Copyright 2013 James Marsh
New Schedule of Daily
Articles
Mondays: Weather and Stream
Conditions Forecast - Coming Week
Tuesdays: Fly Fishing Strategies -
Which Flies To Use - Coming Week
Wednesday: Fishing Tales
Thursday: Smoky Mountains Fishing
Report
Friday: Getting Started
Saturday: Fly Fishing School
Sunday: This Week's Featured Trout
Food
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response.

2. Call us at 800-594-4726 and we
will help you decide which flies you
need.

3. Call or email us with a budget for
flies and we will select them and get
them to you in time for your trip.

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05/05/13

Insects and other foods the trout
should be eating:
Hatching:
1.    BWOs (Little BWOs)
2.    Giant Black Stoneflies
3.    Light Cahills
4.    Cinnamon Caddis (mostly Abrams)
5.    Eastern Pale Evening Duns
6.    Little Short-horned Sedges
7.    American March Browns
8.    Eastern Green Drakes (Abrams)
9.    Little Yellow Stoneflies
Most available - Other types of food:
10.   Sculpin, Minnows (Streamers)
11.   Inch Worms





This Week's Featured Trout Food - Eastern Pale Evening Duns
This mayfly is another one that is confused with other mayflies thanks to confusing common names. In the
southern states, the Eastern Pale Evening Dun is usually called a Sulphur. Because common names
designate whatever insect one desires it to designate, I can't say that calling an
Ephemerella invaria a
Sulphur is wrong, but it is contrary to what the majority of anglers call it as well as all books on aquatic
insects. It is also very confusing because it indicates the
Ephemerella dorothea dorothea, or true Sulphur, is
the same mayfly and it isn't. By the way, there are two dorothea's in the name. I didn't make typo error.

In both the local Clinch River tailwater and the South Holston River tailwater, the Eastern Pale
Evening Dun is incorrectly called a Sulphur by the local anglers.
It is also half of the reason the
so-called Sulphurs hatch almost year-round on the South Holston and for several months on the Clinch
. The
reason is simple. The appearance of the two mayflies is similar and both Eastern Pale Evening Duns and
Sulphurs exist in the streams as well as the Smokies. The population that exist in the Smokies is much
smaller but not necessarily less plentiful in the isolated areas of the park these two mayflies exist in. In other
words, the streams of the park have only a few sections that hold these mayflies and those sections that do,
have more Eastern Pale Evening Duns than Sulphurs. They prefer slow to moderate flows, not fast pocket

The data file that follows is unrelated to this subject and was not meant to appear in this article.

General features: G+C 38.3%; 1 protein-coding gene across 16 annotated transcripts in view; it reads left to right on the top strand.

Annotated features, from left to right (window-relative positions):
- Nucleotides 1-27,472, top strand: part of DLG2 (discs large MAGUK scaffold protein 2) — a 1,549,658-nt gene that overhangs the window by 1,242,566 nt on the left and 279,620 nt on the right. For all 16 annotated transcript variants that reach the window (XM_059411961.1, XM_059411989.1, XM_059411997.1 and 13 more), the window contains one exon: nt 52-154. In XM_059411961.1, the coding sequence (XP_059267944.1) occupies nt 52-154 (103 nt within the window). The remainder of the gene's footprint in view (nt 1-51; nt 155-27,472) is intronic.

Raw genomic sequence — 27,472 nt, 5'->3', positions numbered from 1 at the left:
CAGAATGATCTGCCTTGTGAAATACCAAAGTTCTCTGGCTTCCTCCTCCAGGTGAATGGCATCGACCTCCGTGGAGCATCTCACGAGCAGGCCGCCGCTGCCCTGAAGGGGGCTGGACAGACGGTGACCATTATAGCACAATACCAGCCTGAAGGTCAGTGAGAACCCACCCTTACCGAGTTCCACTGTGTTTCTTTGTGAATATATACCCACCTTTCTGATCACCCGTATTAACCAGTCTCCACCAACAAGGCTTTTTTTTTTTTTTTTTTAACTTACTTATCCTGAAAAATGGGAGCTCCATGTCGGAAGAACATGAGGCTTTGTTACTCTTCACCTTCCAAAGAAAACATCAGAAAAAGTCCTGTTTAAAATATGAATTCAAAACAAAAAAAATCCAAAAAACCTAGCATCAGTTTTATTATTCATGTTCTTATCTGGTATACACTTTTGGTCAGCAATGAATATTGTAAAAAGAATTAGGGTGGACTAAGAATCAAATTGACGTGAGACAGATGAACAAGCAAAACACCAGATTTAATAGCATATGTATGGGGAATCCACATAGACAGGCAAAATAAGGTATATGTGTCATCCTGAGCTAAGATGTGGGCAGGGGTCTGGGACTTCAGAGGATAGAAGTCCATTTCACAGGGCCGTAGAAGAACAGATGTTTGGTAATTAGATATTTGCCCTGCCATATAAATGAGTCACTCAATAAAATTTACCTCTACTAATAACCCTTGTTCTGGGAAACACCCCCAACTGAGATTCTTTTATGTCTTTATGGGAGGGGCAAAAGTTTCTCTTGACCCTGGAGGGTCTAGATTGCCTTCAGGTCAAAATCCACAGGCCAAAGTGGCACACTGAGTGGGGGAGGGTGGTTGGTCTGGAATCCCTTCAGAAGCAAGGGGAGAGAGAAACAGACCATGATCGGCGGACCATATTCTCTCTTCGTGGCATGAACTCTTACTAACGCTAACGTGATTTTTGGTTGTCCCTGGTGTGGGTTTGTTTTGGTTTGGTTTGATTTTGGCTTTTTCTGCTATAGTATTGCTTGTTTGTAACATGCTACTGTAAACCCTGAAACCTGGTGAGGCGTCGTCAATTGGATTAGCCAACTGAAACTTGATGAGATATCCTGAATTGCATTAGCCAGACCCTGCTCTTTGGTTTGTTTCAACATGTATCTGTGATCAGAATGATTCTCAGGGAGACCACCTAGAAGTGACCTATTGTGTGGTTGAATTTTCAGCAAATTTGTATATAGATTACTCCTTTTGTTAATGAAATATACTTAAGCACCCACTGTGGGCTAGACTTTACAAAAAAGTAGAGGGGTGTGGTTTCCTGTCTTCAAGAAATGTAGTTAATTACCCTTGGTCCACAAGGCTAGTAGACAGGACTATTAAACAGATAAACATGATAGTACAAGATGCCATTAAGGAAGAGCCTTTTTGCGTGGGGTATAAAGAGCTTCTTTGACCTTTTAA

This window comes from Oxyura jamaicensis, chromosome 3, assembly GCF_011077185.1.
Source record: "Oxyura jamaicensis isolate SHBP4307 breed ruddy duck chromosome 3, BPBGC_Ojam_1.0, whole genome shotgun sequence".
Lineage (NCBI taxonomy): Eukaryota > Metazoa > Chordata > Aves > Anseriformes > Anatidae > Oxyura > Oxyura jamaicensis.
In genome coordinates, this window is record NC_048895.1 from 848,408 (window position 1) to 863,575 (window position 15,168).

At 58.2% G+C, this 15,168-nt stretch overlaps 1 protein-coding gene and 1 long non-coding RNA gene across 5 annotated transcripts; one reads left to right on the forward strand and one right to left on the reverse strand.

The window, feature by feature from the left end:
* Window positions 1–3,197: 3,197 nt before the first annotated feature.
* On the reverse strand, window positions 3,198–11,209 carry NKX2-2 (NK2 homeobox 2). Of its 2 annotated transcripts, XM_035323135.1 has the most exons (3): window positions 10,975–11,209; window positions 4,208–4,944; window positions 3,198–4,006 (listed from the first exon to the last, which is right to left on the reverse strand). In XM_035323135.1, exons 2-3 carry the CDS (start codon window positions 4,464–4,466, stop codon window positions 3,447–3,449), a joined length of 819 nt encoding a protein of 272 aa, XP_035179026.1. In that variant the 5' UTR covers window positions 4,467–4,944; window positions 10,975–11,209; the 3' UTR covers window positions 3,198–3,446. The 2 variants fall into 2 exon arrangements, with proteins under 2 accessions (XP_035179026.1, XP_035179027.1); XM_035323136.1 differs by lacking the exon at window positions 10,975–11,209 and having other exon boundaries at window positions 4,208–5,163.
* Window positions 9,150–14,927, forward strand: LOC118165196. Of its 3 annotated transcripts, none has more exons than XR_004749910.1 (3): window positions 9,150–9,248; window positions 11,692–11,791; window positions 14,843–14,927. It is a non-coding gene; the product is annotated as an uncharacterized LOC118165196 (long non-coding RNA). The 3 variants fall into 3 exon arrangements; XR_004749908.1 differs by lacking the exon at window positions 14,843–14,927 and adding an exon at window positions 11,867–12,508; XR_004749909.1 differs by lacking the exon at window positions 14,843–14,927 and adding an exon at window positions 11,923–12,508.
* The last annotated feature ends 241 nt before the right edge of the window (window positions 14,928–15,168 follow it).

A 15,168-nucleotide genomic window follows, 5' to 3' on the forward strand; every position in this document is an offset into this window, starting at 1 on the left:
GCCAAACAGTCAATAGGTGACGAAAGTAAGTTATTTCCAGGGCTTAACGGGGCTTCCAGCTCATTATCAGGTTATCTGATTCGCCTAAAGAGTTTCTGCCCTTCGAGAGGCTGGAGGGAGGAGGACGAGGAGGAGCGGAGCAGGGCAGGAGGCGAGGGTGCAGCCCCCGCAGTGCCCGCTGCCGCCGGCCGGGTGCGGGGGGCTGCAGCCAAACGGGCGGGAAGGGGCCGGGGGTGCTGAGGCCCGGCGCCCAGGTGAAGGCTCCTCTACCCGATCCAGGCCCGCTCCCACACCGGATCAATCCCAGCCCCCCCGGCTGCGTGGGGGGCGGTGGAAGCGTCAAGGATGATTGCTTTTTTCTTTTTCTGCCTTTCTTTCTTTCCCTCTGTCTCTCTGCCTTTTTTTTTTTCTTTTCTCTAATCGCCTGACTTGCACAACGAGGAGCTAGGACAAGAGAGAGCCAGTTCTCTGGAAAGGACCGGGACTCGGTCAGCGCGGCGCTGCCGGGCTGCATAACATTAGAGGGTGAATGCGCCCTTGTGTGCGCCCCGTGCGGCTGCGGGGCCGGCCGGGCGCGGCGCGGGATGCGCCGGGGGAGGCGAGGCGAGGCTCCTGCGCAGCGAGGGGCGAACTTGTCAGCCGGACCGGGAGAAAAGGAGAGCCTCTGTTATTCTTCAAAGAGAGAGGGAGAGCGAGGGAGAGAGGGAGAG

water. Just for example, the moderate sections of Hazel Creek and Cataloochee Creek have plenty Sulphurs
and Eastern Pale Evening Duns.

By the way, those that know very little about mayflies also confuse the yellow colored Light Cahill
with both the Sulphur and Eastern Pale Evening Dun.
The difference in these mayflies is huge. They
are different types of nymphs. The Light Cahills are clingers and exist in the fast water in plentiful quantities
and the Sulphurs and EPEDs are crawlers that exist only in isolated sections of the freestone streams in the
park. Their behavior is as different as daylight and dark.

Since I'm mentioning confusing names, I might as well point out
the reason "Eastern" is added to the
name is because the Pale Evening Dun, found in many western trout streams, is an entirely
different mayfly.
They are Heptagenia elegantulata and solitaria species, which of course, is a different
family.

To try to help solve the confusion between the Eastern Pale Evening Dun and the Sulphurs which are both
called Sulphurs in the Clinch and South Holston Rivers, let me point out the easiest way to tell the difference
is the color. EPED's are more of a tan color and the Sulphurs are a true sulphur color. There are other
differences. The EPEDs are generally slightly larger and prefer slightly faster water. The Sulphurs are
slightly smaller and prefer the slower water.
This is a male Eastern Pale Evening Dun. The big tomato colored eyes will distinguish the
males from the females of both the EPED and the true Sulphur. The females have very small
dark colored eyes and the males the big red eyes.
This is a female Eastern Pale Evening Dun Spinner. This was shot on the South Holston
River. Notice the long tails and legs of the spinner. You can also see the tannish yellow color
as opposed to what would be a more sulphur color of a Sulphur - sulphur as in the color of the
chemical sulphur.